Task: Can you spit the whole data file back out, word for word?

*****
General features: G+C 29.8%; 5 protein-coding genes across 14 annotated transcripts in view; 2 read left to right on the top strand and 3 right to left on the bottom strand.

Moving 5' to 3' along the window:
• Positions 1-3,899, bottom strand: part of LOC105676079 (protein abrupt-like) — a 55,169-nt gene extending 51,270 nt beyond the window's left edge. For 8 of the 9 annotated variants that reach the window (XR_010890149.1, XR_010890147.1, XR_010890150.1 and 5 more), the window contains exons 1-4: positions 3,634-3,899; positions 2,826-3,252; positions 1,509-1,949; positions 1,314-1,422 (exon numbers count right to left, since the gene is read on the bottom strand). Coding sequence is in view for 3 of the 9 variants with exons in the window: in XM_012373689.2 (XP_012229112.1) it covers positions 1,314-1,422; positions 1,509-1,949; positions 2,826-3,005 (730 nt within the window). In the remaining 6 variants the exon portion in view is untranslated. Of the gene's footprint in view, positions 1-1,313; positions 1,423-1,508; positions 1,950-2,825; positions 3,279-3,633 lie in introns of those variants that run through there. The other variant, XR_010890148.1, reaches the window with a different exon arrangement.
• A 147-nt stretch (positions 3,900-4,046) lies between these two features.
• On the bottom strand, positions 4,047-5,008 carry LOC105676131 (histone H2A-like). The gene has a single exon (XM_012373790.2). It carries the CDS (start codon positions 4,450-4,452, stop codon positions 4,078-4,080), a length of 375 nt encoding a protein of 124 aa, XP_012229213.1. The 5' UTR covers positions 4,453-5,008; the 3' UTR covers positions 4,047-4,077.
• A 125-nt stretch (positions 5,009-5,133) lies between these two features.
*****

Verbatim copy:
General features: G+C 29.8%; 5 protein-coding genes across 14 annotated transcripts in view; 2 read left to right on the top strand and 3 right to left on the bottom strand.

Moving 5' to 3' along the window:
• Positions 1-3,899, bottom strand: part of LOC105676079 (protein abrupt-like) — a 55,169-nt gene extending 51,270 nt beyond the window's left edge. For 8 of the 9 annotated variants that reach the window (XR_010890149.1, XR_010890147.1, XR_010890150.1 and 5 more), the window contains exons 1-4: positions 3,634-3,899; positions 2,826-3,252; positions 1,509-1,949; positions 1,314-1,422 (exon numbers count right to left, since the gene is read on the bottom strand). Coding sequence is in view for 3 of the 9 variants with exons in the window: in XM_012373689.2 (XP_012229112.1) it covers positions 1,314-1,422; positions 1,509-1,949; positions 2,826-3,005 (730 nt within the window). In the remaining 6 variants the exon portion in view is untranslated. Of the gene's footprint in view, positions 1-1,313; positions 1,423-1,508; positions 1,950-2,825; positions 3,279-3,633 lie in introns of those variants that run through there. The other variant, XR_010890148.1, reaches the window with a different exon arrangement.
• A 147-nt stretch (positions 3,900-4,046) lies between these two features.
• On the bottom strand, positions 4,047-5,008 carry LOC105676131 (histone H2A-like). The gene has a single exon (XM_012373790.2). It carries the CDS (start codon positions 4,450-4,452, stop codon positions 4,078-4,080), a length of 375 nt encoding a protein of 124 aa, XP_012229213.1. The 5' UTR covers positions 4,453-5,008; the 3' UTR covers positions 4,047-4,077.
• A 125-nt stretch (positions 5,009-5,133) lies between these two features.